It must be hard to have the Johnny Cash of modern horror for a father. Nevertheless, both of Stephen King’s sons turned out to be novelists.

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His oldest son, Joe Hill, writes horror under that pseudonym. His younger son, Owen King, claimed that he naively thought no one would care about his dad when releasing his first book, Double Feature, in 2013. He considered his writing comedy.

But that didn’t stop the younger King from joining in on his father’s press junket interviews for The Shining sequel Doctor Sleep. A story emerged that Owen King had provided edits to Doctor Sleep, because in all his years of exposure to his dad’s writing, he’d never read The Shining—or even seen the movie. [*GIANT EYES EMOJI*—Eds.]

With Sleeping Beauties, the father-son duo collaborated properly, and the result is a post-apocalyptic magical feminist thriller about what would happen if all the women in the world fell asleep and became cocooned in moth-like sacks. Their male counterparts flail, drink, shoot guns, and rationalize their increasingly poor choices. It’s like Lysistrata except the women don’t do anything.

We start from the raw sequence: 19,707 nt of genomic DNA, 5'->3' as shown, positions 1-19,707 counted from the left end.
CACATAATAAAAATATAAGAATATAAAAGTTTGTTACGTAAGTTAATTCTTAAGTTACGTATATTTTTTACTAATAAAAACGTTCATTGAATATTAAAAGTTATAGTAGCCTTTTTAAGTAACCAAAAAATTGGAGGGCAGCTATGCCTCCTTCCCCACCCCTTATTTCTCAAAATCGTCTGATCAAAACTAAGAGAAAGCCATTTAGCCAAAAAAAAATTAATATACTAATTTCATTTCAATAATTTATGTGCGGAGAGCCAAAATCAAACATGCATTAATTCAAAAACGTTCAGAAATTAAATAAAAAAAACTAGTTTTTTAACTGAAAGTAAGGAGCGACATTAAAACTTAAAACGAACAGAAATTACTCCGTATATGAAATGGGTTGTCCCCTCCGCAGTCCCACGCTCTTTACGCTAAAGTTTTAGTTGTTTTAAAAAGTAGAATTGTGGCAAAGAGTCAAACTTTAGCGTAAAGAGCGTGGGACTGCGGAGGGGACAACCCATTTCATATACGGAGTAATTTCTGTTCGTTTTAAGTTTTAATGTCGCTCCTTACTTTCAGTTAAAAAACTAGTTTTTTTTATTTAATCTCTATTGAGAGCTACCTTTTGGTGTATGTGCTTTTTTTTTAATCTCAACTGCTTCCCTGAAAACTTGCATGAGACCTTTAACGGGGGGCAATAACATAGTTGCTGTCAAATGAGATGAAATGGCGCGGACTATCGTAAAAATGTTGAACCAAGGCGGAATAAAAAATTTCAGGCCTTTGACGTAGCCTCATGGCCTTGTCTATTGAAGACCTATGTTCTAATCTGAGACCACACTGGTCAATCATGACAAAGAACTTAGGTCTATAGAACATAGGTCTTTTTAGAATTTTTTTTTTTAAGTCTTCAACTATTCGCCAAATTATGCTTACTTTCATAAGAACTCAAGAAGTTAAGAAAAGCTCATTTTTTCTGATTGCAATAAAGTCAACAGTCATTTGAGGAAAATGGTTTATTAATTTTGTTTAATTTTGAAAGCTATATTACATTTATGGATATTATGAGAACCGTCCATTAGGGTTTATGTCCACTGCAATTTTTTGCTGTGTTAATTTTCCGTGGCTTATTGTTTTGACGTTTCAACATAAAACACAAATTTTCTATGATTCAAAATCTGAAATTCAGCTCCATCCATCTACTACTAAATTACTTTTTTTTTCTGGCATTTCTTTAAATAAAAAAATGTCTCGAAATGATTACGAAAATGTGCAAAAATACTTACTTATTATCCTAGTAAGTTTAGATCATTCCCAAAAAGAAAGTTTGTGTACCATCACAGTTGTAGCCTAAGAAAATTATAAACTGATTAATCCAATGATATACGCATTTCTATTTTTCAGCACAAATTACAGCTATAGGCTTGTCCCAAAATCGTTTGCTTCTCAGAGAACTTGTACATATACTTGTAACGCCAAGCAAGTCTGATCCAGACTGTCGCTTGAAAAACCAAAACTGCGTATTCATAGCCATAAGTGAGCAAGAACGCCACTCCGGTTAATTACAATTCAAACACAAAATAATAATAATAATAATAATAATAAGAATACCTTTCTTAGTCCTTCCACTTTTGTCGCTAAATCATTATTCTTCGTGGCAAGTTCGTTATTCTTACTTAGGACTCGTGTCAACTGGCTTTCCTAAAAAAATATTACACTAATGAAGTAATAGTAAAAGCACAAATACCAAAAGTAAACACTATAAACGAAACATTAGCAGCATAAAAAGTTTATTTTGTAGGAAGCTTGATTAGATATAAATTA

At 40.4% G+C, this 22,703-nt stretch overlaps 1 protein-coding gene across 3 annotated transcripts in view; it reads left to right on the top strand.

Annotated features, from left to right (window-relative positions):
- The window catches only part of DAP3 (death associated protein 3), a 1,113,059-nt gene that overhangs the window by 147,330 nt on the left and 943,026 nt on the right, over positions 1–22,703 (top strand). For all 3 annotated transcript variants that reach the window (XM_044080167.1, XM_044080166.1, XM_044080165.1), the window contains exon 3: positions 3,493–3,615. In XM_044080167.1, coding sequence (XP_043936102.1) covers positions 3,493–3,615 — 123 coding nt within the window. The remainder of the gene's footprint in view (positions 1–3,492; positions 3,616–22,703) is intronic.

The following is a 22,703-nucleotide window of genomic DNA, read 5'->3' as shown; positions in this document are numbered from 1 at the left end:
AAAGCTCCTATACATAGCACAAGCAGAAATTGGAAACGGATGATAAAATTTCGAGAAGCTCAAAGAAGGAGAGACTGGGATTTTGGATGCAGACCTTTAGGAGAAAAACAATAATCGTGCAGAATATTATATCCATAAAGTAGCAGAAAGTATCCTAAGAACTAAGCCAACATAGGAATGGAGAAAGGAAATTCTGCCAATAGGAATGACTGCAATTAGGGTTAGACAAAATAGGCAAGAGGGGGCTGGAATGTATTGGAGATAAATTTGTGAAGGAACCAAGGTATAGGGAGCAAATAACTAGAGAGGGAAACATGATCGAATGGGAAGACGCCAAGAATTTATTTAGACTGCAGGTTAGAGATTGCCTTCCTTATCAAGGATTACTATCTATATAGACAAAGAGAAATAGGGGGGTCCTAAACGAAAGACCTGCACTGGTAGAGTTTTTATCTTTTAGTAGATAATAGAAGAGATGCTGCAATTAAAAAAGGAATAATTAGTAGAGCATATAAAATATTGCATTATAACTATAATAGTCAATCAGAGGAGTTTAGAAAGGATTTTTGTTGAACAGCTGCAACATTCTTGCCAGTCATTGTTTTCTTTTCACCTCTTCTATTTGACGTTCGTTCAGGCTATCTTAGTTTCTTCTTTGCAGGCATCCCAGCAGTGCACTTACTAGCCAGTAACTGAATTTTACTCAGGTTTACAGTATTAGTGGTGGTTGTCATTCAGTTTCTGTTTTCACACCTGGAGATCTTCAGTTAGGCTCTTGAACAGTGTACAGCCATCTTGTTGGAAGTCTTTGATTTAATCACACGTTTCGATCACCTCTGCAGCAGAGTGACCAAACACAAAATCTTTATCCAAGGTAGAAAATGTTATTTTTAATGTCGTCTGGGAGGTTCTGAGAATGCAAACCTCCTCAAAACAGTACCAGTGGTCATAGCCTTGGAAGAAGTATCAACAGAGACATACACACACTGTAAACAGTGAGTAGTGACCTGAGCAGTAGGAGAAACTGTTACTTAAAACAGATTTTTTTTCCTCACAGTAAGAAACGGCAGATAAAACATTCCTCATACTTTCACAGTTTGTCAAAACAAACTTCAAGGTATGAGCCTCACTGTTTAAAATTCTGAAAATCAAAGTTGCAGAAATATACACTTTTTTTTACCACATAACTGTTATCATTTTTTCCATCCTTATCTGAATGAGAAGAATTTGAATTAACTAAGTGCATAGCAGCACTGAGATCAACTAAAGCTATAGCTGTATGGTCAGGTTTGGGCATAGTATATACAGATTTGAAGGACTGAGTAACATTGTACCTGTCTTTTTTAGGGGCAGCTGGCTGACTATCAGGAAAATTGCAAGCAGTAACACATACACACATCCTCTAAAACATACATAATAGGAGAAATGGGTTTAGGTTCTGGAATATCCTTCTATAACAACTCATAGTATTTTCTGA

Originally conceived as a script for TV (Orange Is The New Black meets Supernatural, I guess), the concept for Sleeping Beauties feels derivative, but Stephen King has built his career on seemingly simple premises. Engaging point-of-view characters and action-packed writing are what readers really look for in a King thriller, and Sleeping Beauties does not disappoint.

King still knows his way around the vertigo-inducing decline of a society in crisis conveyed through three characters: Likable therapist Clint Norcross hides his rough past from his super-cool wife because he doesn’t think she can handle it. Responsible veterinarian Frank Geary explains away violent outbursts that frighten his young daughter. Don Peters, an irredeemable manchild, uses his authority to take advantage of women inmates at the county prison.

The similar reasoning patterns for all three present an obvious commentary. These men, while they disgust one another, share an underlying identical contempt for women; it’s simply operating at varying intensities.

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That’s a bold idea to float and a very Stephen King thing to try. In fact, it’s challenging to locate Owen King in this book because Sleeping Beauties uses all of his dad’s regular dance moves and ultimately returns to the elder King’s standard theme: the evil men do.


Sleeping Beauties
by Stephen King & Owen King
(Scribner)